Friends and peers tip their caps!

This year, as my readers might know, is the centennial anniversary of the founding of the first Negro National League by Rube Foster and a group of other ambitious visionaries. The year-long celebration gave rise to the fantastic “Tipping Your Cap” project, in which people from around the world have posted online photos of themselves tipping their hats to honor the big anniversary of a landmark moment in history.

The effort has drawn contributions by more than 100 million people across the globe, including a slew of politicians, athletes, artists, celebrities, journalists and businesspeople. The list of people who’ve chipped in include Michael Jordan, Henry Aaron, Billie Jean King, Tony Bennett, Rob Manfred, Tony Clark, Gen. Colin Powell, Stephen Colbert, George Will, as well as numerous Baseball Hall of Famers, current all-stars and even all four living former presidents.

“Today, I’m tipping my hat to everybody in the Negro Leagues who left a century-long legacy of talent, spirit and dignity on our country,” Barack Obama tweeted, for example.

George W. Bush stated, “When I was a kid, my favorite baseball player was Willie Mays. It turns out Willie Mays played in the Negro Leagues for a brief period of time. I can just imagine what baseball would have been like had the predecessors to Willie Mays been able to play Major League Baseball.” 

Here’s my modest tip of the cap, complete with Birmingham Black Barons hat. But let’s not linger on my ugly mug — here are some other friends, folks and colleagues giving their personal thoughts on the 100th anniversary of the NNL and what the Negro Leagues mean to them.

Some of the contributors here discuss their heroes, their research and their Black baseball passions, and some beautifully place the Negro Leagues in the context of history, society, culture and politics. Enjoy!

Kevin Deon Johnson

“What the 100th anniversary of the NNL means to me is a good opportunity to recognize baseball players whose talents were not widely recognized or enjoyed during their lifetimes just because of their skin color.”

Mitch Lutzke

“I purchased this Homestead Grays cap due to my two favorite Negro League players, Buck Leonard and Josh Gibson, being members of the club. I am also partial to Cum Posey as an owner, too.”

Ted Knorr

“The last victims of the segregation of baseball during the first are today’s baseball fans … the 100th anniversary of the founding of the Negro National League (and Negro Southern League) provides an opportunity to educate those very fans … one cannot know baseball history of the first half of the 20th century without a solid knowledge of the Negro Baseball Leagues … thus we tip our hats to the Negro Leagues and to thousands of today’s baseball fans.”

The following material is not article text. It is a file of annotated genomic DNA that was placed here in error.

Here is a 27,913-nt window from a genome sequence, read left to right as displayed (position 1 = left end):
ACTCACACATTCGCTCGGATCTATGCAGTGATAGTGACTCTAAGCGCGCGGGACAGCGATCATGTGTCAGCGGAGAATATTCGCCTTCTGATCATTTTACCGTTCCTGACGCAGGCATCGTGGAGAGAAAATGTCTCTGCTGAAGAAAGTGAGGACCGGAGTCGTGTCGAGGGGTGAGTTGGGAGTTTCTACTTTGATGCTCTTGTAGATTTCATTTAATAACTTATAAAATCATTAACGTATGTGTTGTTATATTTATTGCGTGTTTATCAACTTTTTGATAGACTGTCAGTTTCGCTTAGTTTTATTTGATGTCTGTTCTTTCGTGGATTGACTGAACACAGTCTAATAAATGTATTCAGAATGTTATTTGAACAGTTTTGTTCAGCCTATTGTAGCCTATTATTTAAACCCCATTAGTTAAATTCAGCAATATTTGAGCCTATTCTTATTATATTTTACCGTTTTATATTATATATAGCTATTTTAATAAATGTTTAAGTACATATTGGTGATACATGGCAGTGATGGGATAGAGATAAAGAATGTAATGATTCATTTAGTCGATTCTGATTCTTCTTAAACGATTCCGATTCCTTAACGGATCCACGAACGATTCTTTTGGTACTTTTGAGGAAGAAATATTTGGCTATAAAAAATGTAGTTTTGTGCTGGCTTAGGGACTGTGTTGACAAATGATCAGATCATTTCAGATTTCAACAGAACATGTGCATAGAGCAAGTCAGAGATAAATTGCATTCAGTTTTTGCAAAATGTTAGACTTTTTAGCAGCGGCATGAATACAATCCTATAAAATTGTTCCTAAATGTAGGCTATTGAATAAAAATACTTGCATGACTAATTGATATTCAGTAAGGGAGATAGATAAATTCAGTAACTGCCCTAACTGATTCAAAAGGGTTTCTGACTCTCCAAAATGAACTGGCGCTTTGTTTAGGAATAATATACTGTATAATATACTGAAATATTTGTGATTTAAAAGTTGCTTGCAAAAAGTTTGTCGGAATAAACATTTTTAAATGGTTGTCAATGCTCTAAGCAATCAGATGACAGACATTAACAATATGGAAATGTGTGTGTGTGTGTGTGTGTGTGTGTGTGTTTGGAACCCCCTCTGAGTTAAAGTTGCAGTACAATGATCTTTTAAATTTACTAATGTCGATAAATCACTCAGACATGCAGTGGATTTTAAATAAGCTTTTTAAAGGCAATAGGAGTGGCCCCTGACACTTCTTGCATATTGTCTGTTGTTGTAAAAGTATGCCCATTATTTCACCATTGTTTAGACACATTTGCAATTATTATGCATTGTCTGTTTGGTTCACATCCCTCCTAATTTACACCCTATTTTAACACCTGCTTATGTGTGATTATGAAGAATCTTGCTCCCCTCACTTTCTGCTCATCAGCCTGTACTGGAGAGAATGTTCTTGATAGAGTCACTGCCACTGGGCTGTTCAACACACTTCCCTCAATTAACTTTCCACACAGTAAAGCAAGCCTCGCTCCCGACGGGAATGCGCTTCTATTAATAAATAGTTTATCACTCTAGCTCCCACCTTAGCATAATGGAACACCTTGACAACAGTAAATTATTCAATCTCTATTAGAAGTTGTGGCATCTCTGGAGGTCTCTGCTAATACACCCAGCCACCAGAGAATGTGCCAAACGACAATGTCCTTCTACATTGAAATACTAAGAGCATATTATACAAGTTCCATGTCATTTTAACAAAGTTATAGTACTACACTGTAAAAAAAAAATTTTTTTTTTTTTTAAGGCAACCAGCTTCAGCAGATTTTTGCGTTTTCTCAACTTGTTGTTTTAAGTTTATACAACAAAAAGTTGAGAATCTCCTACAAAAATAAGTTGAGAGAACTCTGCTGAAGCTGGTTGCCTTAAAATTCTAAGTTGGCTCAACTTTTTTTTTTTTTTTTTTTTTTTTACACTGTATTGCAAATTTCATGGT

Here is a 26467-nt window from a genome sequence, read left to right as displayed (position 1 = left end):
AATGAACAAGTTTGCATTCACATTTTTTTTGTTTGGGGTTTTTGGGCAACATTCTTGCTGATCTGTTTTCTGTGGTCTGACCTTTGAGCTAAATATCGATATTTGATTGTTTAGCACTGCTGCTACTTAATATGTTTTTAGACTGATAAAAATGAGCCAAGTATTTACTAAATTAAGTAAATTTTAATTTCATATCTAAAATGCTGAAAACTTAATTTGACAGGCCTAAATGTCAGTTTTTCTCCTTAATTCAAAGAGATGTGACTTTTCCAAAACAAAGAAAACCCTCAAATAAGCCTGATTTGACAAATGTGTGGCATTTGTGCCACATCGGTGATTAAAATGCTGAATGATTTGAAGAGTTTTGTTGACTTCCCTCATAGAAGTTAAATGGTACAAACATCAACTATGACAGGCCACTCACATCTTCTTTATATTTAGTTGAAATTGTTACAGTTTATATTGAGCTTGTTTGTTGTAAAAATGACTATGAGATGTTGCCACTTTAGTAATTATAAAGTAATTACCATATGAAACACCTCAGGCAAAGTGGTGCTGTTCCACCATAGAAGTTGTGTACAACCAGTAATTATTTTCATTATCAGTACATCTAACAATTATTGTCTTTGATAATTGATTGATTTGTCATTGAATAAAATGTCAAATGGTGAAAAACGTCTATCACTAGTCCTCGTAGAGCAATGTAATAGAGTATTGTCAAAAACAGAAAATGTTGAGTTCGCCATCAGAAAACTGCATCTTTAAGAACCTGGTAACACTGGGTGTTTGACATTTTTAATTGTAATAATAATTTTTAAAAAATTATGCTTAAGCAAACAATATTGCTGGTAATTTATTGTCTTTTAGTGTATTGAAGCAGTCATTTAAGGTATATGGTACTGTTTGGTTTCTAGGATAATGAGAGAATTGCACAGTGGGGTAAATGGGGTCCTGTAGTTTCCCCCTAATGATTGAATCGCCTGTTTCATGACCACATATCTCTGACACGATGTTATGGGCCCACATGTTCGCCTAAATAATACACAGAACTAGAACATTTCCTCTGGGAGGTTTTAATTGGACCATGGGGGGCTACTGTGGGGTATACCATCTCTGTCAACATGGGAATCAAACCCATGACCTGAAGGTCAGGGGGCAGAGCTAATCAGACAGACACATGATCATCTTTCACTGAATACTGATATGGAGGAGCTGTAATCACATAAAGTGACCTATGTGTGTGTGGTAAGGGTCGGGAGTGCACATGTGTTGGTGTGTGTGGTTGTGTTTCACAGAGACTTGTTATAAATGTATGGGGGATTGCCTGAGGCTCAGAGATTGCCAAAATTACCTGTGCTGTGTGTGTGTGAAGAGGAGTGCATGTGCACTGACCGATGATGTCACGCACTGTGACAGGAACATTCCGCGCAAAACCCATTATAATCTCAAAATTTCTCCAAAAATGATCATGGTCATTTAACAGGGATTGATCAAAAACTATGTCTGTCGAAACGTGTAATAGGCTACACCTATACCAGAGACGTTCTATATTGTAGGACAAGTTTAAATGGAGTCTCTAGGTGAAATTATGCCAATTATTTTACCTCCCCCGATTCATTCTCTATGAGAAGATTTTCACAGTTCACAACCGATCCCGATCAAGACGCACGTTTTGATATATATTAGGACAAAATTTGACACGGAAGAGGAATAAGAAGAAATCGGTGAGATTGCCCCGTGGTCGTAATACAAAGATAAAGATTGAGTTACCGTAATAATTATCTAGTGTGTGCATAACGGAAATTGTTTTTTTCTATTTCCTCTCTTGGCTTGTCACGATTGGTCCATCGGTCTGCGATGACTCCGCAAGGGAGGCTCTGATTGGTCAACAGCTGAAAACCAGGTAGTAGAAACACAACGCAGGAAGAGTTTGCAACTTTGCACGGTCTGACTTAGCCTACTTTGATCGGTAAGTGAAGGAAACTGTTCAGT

Dan D’Addona

“There are so many legends who were kept out of the major leagues simply for the color of their skin. The least I can do is tip my hat to remember them and hope that leads other people to do the same thing and learn something about these amazing players and their amazing history.”

Terence Scantlebury

“Honoring the 100-year anniversary by tipping my cap was easy. Throughout the years I’ve been able to talk and meet with a lot of players from the league. But there is one selfish reason I tip my cap — if it wasn’t for Alex Pompez in 1944 bringing my father to the States to play for the New York Cubans, I may have not been born.”

Leslie Heaphy

“Tipping my cap as a simple sign of respect to all who took part in any way. Want to encourage all to learn these amazing stories.”

Jim Overmyer

“The Negro Leagues were vital to the success of desegregation of the previously-white major leagues in the late 1940s and early ’50s. They established that Black players could compete at a high level, and produced the first round of players who integrated the majors.”

Rod Nelson

“Sitting on the back porch and enjoying the good life in Colorado after being gone for a dozen years, saying hey to all my friends in the Negro League research community while celebrating the centennial year and trying to avoid exposure to the virus and fighting fascism in our time. Yes, strange days.”

Will Clark

“My ‘Tip of the Cap’ is to honor all the men and women who were part of the Negro Leagues, from executives, administrators (and assistants) writers, umpires, players, stadium and ballpark help. I especially acknowledge, and honor, the contributions of those who played from one inning, one game, one month, one year, 10 years or seemingly forever, from the good, not so good, to the great and legendary. Let their names (and their memories) be recalled, remembered, and given the respect they deserved, and still deserve.”

Alex Painter

“Tipping my cap to all the legendary men and women of the Negro Leagues — particularly my heroes Luke Easter, John Merida and Quincy Trouppe. May your indomitable spirit live on forever.”

Mark D. Aubrey

“Tipping my cap to the 100th anniversary of Negro League baseball, specifically the Knoxville Giants.”

Kevin Kryeski

“Tipping my hat to the 100th anniversary of Negro League baseball and all those who played.”

Karl Lindholm

Karl submitted an article he wrote about the effort. Definitely check it out.

Also, Bob Poet put his neat spin on it:

“2020 is, already, an unforgettable year, As was 1920.
Only fitting we remember the Negro Leagues and their place in history.”

For articles on the Tipping Your Cap project, go here, here and here.

For coverage of the 100th anniversary of the NNL check this, this and this, as well as the pages for SABR, the Negro Leagues Baseball Museum, MLB and the National Baseball Hall of Fame.

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